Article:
Collectible currency has long held interest and value around the world. The history of coin collecting dates back hundreds of years, and some coins on the market today are worth millions. This is an intriguing hobby that many people enjoy. Learn more about coin collecting and what makes coins collectible.
When and Where Did Coin Collecting Start?
Coins were first minted around 650 B.C. At that time, the only purpose for collecting them was to amass wealth. By the Roman era, however, there were some indicators that coins were being seen as valuable collectibles. 
Caesar Augustus, who ruled Rome from 27 B.C. to 14 A.D., is commonly cited as a coin collector. He’s known to have kept a great number of coins and given these as gifts. Around the 14th century, coin collecting gained traction as a hobby, though it was only enjoyed by the rich. Coin collecting was in fact called the ‘hobby of kings,’ and early collectors included:
- Petrarch (1304-1374) 
- Pope Boniface VIII (1235 – 1303) 
- Louis XIV (1643 – 1715) 
- Henry IV (1553 – 1610) 
- Elector Joachim II (1505 – 1571) 
Through the 16th century, coins were collected for their distinctive designs. These pieces were seen much like art. Around the 17th and 18th centuries, collectors began to consider the historic value of coins as well. Numismatics emerged as an academic discipline focused on the study of coins, and coin collecting gained popularity among the middle class, though it was still seen as a sign of wealth.
In the 19th century, coin collecting expanded to become an international hobby. People began studying coins from other countries and amassing collections of coins from around the world. The Numismatic Society of London, known today as the Royal Numismatic Society, was founded in 1836.  The American Numismatic Society began in 1858,  and the American Numismatic Association followed in 1891.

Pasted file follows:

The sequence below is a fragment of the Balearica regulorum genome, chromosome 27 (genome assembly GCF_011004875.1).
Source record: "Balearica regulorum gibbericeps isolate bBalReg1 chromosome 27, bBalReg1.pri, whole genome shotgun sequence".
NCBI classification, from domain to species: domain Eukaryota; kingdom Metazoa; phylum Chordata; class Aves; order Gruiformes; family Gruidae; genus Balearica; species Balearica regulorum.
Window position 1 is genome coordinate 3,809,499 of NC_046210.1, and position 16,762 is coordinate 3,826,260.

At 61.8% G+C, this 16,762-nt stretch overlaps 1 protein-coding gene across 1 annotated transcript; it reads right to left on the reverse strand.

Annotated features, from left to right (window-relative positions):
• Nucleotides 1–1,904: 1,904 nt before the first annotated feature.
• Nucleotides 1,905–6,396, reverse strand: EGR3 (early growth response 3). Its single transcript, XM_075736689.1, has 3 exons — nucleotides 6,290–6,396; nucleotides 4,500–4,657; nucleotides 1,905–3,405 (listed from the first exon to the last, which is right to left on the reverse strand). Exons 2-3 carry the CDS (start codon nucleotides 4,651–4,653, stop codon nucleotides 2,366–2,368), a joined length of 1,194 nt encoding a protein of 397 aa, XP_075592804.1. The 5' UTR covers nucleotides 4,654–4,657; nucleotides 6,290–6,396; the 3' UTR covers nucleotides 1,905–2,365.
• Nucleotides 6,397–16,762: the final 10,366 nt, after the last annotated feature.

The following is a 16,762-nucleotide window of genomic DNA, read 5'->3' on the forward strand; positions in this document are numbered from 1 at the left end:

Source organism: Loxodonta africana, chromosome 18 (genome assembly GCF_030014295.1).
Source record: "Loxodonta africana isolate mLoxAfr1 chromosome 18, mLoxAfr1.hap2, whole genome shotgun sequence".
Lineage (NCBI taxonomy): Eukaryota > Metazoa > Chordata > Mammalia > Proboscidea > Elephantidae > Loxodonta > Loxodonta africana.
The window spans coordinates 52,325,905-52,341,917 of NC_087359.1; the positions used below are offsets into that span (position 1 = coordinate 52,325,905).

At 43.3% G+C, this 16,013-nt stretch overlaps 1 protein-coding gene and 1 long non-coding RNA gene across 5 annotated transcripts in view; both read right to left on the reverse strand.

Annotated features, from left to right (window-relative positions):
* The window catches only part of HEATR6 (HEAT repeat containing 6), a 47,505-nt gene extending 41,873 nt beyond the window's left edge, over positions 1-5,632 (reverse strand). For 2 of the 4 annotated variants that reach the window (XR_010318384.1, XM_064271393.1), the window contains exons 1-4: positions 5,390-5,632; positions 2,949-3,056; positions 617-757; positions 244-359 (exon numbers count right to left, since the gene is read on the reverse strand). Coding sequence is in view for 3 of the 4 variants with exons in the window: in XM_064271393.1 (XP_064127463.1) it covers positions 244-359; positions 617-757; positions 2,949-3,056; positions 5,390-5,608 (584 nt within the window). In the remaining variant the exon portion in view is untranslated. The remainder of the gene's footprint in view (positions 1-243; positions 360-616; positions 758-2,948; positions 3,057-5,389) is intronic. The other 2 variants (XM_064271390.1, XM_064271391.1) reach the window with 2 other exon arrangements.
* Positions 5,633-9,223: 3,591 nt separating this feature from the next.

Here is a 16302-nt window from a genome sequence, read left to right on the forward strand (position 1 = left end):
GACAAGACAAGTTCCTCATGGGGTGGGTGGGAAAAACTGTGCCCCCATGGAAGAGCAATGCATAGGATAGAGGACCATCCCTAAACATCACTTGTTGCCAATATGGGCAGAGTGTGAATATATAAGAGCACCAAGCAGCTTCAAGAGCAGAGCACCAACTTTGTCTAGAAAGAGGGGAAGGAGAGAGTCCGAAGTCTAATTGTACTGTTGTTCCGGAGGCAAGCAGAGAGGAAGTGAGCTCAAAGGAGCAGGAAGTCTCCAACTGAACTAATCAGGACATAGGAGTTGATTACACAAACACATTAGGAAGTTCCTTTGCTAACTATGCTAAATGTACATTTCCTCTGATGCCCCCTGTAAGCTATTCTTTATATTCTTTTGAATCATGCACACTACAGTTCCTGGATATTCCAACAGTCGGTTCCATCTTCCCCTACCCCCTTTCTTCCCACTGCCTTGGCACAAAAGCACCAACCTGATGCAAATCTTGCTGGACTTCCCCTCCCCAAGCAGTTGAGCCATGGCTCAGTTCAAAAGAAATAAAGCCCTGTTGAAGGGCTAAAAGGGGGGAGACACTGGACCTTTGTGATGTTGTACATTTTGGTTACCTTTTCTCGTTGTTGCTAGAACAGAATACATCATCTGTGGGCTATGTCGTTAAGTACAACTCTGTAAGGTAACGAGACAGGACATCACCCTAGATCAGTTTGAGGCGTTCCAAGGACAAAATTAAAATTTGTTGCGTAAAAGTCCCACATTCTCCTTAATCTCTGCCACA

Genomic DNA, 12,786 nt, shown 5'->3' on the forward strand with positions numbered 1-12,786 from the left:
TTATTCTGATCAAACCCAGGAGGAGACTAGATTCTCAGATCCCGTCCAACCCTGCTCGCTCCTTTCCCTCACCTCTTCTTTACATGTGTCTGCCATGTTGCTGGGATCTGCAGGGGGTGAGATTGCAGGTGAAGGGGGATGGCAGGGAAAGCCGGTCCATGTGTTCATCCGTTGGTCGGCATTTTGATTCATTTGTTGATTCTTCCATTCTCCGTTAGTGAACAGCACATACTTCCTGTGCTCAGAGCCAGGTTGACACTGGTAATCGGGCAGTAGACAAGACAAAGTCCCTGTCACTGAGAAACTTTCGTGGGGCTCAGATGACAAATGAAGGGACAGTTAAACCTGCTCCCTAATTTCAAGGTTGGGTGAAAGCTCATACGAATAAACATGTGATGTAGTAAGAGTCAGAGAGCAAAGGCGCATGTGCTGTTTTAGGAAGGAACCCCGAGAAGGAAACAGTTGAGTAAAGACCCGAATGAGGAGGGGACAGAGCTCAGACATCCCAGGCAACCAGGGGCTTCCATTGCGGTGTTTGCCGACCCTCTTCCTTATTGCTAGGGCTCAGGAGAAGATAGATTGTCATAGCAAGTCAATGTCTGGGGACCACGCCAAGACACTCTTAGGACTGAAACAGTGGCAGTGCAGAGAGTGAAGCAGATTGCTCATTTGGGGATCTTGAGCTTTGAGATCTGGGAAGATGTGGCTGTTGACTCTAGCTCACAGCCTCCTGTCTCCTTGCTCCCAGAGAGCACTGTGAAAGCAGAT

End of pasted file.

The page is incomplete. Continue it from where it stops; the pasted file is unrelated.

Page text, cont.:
Federal coinage reforms in the United States and the gold rush in California led to new developments in collectible U.S. currency through the mid-1800s. By the 20th century, the American Numismatic Society was well-established as one of the leading numismatic research institutions in the world. The society started its graduate seminar in numismatics in 1952 and began holding the annual ‘Coinage of the Americas Conference’ in 1984. 
Coin collecting has continued to gain popularity around the world and is now a common hobby that’s easily accessible. Modern collectors can get started with a minimal investment, and they have access to numerous resources that explore the history and value of specific coins.
How Popular Is Coin Collecting Today?
Coin collecting as a hobby has enjoyed steady popularity for many decades. Though it’s difficult to pinpoint the number of coin collectors in the United States or around the world, there are several statistics that support the prominence of coin collecting as a hobby:
- Globally, the coin collecting market has about $17.59 billion in annual revenue. 
- The number of coin collectors in the U.S. has increased 1.89% annually since 2000. 
- There are at least 10 coin companies in the U.S. with annual sales exceeding $100,000,000. 
- There are at least 5,000 active coin companies in the US. 
- In 2019, six U.S. coins sold for more than $1 million each. 
- The NGC coin collecting app has over 10,000 installs from Google Play alone. 
What Makes Certain Currencies Collectible and Not Others?
The value of certain types of collectible currency and collectible money notes is based upon:
- Rarity: Among the most important factors in a coin’s collectibility, rarity determines how many coins were struck in a particular mintage. The fewer coins exist, the more valuable each one is. Condition matters as well. Though there may be several of a certain coin available, if most are scratched or damaged, the high-quality coins become increasingly valuable.
- Date: The date that a coin was produced can impact its value as a collectible. However, it’s important to note that older coins are not always worth more. Other factors are typically more important.